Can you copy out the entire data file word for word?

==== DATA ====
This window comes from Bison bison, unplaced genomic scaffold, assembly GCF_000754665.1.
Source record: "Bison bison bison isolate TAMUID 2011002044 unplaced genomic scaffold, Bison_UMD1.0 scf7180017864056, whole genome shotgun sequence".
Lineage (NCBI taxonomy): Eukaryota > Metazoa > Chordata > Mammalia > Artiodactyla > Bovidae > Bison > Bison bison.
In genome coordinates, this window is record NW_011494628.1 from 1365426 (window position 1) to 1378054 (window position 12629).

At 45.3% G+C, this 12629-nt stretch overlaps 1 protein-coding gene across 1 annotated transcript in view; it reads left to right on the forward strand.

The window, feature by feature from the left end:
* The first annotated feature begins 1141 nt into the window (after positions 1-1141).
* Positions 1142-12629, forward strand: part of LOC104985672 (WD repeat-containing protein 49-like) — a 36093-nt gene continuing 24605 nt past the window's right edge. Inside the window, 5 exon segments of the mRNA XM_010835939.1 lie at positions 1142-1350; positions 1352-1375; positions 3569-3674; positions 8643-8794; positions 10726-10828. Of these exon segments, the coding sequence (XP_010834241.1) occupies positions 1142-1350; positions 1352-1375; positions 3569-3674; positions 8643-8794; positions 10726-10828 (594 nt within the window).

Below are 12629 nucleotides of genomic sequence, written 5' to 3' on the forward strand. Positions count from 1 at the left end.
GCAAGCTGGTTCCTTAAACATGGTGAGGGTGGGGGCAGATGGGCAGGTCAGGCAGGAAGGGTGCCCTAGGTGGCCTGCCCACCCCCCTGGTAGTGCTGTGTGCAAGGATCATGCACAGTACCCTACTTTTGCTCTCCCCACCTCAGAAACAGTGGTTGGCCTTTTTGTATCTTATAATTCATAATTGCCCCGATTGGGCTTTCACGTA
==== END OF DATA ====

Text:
This window comes from Bison bison, unplaced genomic scaffold, assembly GCF_000754665.1.
Source record: "Bison bison bison isolate TAMUID 2011002044 unplaced genomic scaffold, Bison_UMD1.0 scf7180017864056, whole genome shotgun sequence".
Lineage (NCBI taxonomy): Eukaryota > Metazoa > Chordata > Mammalia > Artiodactyla > Bovidae > Bison > Bison bison.
In genome coordinates, this window is record NW_011494628.1 from 1365426 (window position 1) to 1378054 (window position 12629).

At 45.3% G+C, this 12629-nt stretch overlaps 1 protein-coding gene across 1 annotated transcript in view; it reads left to right on the forward strand.

The window, feature by feature from the left end:
* The first annotated feature begins 1141 nt into the window (after positions 1-1141).
* Positions 1142-12629, forward strand: part of LOC104985672 (WD repeat-containing protein 49-like) — a 36093-nt gene continuing 24605 nt past the window's right edge. Inside the window, 5 exon segments of the mRNA XM_010835939.1 lie at positions 1142-1350; positions 1352-1375; positions 3569-3674; positions 8643-8794; positions 10726-10828. Of these exon segments, the coding sequence (XP_010834241.1) occupies positions 1142-1350; positions 1352-1375; positions 3569-3674; positions 8643-8794; positions 10726-10828 (594 nt within the window).

Below are 12629 nucleotides of genomic sequence, written 5' to 3' on the forward strand. Positions count from 1 at the left end.
GCAAGCTGGTTCCTTAAACATGGTGAGGGTGGGGGCAGATGGGCAGGTCAGGCAGGAAGGGTGCCCTAGGTGGCCTGCCCACCCCCCTGGTAGTGCTGTGTGCAAGGATCATGCACAGTACCCTACTTTTGCTCTCCCCACCTCAGAAACAGTGGTTGGCCTTTTTGTATCTTATAATTCATAATTGCCCCGATTGGGCTTTCACGTA